Also remember, radar (or any other signal bounce/sense concept) measures the time it takes for a pulse to be returned, and using simple mathematical calculations, displays the speed of whatever it is pointing at. And there’s the rub. If the beam is not pointed correctly, or is so wide that more than one vehicle is included, the measurements will not be reliable.

So, DaPearl, this info might be useful, although in my experience, no reputable prosecutor would come to a court case without the “radar unit certification and calibration records” as Badge mentioned. Your request for them might still be useful; if the prosecutor checks them and sees they are old or out of tolerance, he may prefer to drop the case. Every little bit helps.

Bricker, my friend’s advice might help, since he’s been given five tickets and only had to pay for one (for the record and before anyone asks, this was my first).

SpectBrain, I was very polite to the officer and didn’t give him any trouble, so I think that would help.

Badge, thanks for telling me how to get the radar stats. As a member of law enforcement, you wouldn’t have any idea how to resolve my school problem by any chance (maybe its as simple as a letter, but I’ve never been to court so I don’t know)?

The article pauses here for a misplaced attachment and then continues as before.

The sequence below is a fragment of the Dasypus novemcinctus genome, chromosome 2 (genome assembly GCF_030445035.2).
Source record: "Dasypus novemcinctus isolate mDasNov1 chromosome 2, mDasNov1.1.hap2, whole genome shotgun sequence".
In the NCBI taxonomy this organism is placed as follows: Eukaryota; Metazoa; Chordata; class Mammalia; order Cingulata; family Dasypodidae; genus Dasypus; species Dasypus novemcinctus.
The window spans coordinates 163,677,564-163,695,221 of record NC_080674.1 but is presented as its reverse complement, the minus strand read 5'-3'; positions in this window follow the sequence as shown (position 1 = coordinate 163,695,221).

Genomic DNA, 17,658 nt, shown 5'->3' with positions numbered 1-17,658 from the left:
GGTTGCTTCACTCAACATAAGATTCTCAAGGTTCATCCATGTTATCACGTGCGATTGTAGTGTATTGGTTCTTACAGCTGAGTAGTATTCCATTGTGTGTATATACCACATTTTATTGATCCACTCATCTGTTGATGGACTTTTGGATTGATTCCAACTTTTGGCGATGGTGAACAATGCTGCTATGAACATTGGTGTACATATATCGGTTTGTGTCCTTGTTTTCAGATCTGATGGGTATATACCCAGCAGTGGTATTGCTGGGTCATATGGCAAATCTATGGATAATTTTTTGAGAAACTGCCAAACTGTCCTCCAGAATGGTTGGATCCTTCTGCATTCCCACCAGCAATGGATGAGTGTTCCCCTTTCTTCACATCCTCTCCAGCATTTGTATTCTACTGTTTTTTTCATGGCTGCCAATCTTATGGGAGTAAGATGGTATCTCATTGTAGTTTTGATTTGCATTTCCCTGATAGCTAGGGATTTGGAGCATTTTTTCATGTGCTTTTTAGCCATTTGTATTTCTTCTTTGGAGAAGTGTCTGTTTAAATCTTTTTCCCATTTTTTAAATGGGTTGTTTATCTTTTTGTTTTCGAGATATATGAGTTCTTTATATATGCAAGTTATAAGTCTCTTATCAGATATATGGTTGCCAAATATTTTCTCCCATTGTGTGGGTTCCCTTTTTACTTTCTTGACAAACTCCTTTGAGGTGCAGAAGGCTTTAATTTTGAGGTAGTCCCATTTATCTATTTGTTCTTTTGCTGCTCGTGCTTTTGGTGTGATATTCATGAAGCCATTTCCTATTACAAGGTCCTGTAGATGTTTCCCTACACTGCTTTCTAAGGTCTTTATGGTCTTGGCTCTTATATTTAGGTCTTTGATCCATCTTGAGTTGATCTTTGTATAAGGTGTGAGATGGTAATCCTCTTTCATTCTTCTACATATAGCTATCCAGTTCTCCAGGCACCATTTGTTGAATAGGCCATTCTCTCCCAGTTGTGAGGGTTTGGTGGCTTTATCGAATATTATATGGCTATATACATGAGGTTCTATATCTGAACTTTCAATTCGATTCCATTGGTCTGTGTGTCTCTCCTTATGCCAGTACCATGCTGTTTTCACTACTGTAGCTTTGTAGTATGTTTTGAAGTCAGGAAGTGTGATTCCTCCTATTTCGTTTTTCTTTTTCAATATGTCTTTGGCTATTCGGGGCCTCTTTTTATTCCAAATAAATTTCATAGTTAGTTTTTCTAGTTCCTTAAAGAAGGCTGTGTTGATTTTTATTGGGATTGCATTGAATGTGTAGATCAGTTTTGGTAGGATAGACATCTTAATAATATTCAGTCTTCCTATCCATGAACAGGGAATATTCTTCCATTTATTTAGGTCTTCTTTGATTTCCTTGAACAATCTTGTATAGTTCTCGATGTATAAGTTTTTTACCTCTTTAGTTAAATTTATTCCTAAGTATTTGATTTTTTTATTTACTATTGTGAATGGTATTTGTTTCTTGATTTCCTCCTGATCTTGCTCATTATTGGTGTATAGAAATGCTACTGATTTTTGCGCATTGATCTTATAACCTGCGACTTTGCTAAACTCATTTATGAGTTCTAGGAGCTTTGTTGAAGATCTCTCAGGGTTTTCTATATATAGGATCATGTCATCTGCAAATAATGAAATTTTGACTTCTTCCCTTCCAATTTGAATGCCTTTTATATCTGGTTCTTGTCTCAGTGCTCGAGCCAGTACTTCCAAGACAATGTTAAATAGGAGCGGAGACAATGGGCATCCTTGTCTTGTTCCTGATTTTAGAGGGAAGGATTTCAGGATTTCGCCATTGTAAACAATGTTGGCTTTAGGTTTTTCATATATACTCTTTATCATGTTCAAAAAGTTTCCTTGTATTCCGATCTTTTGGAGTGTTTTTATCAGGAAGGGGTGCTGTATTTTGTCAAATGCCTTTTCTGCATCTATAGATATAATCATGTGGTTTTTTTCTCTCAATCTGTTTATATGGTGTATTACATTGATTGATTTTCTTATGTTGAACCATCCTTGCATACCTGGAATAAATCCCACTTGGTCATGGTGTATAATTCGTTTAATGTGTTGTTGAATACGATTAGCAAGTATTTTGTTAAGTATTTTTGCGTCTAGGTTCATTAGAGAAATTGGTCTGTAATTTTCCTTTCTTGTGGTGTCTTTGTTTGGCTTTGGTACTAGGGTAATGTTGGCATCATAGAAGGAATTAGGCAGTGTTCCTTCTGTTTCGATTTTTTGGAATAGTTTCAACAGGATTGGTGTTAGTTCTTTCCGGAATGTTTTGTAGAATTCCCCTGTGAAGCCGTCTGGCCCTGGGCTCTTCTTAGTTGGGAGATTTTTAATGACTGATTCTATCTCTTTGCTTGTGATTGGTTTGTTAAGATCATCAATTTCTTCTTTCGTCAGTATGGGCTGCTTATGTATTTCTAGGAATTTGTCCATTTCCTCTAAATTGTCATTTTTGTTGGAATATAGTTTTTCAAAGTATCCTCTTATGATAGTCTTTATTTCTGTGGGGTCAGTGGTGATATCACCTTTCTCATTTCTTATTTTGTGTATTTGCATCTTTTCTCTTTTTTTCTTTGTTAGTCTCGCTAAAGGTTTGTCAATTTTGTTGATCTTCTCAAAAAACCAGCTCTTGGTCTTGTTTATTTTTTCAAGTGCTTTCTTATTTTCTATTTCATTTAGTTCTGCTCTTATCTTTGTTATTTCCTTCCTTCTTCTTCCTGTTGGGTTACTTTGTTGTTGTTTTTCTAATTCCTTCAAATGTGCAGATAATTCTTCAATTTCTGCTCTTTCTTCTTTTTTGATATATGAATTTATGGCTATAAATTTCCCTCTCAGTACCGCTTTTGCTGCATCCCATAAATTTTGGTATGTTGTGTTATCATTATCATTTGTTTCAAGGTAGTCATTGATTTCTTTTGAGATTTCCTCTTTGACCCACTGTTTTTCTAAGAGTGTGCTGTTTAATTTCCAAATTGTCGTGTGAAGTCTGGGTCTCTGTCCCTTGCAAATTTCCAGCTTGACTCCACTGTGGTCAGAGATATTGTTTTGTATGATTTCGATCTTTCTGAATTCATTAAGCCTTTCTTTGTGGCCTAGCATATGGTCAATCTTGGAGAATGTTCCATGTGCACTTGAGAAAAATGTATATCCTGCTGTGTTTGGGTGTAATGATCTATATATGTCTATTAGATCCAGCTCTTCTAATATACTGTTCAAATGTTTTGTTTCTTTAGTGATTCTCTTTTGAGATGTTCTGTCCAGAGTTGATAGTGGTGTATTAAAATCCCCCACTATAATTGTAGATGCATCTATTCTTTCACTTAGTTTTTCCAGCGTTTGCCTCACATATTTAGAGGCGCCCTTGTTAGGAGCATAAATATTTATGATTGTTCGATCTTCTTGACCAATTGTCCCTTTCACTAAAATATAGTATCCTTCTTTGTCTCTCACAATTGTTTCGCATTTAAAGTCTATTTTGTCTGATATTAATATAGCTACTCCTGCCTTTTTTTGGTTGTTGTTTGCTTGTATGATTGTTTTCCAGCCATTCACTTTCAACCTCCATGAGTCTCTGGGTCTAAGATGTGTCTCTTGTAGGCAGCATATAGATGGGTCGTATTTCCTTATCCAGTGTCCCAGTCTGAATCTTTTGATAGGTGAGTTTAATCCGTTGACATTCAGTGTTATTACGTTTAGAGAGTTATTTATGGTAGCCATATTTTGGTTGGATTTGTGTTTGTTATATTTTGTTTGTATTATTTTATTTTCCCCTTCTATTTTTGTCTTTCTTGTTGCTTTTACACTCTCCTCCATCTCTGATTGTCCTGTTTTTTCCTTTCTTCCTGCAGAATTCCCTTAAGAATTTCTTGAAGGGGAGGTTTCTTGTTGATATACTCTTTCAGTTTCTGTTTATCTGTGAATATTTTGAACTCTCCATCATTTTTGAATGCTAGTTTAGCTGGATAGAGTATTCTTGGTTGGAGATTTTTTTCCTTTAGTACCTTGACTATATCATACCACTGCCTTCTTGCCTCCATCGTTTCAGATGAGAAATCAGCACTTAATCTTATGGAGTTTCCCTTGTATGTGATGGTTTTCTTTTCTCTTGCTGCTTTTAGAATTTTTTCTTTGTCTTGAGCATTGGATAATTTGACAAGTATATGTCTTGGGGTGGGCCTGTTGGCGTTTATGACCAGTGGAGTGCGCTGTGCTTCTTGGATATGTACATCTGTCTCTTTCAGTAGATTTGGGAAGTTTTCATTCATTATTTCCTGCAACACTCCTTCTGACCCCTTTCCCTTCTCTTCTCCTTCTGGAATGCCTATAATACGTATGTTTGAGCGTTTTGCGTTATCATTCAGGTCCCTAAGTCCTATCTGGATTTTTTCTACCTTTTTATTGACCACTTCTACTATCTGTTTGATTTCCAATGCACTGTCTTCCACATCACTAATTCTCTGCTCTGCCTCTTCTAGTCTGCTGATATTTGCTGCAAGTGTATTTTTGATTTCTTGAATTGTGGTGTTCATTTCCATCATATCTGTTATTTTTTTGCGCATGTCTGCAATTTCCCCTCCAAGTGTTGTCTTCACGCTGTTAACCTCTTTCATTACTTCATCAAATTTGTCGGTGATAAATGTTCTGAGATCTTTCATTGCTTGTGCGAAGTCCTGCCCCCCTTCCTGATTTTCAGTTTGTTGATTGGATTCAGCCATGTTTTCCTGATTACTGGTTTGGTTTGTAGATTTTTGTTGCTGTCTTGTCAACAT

Thankyou everyone for the advice, but Airman, yours might just be the best suggestion of all.


Warning: The following post contains second hand information which may or may not be factual.

Well, in the late 90s, the New England states (as well as NY, I would assume) didn’t really have an easy way to send ticket info to each other. My roomate received a couple tickets in VT while he still had MA plates, and no points were ever added and his insurance company never found out. The common rumour was that it took a lot of paperwork to send the ticket info to another state, so if you just paid the fine and didn’t cause trouble the officer wouldn’t bother. (Badge, any comments?) So, my advice would be to pay the fine and slow down a bit. YMMV

Ask the court for a jury trial. They probably (three out of four times or so) will just blow it off rather than go to all that trouble for a speeding ticket.

If they go ahead with it, plead nolo and pay the fine.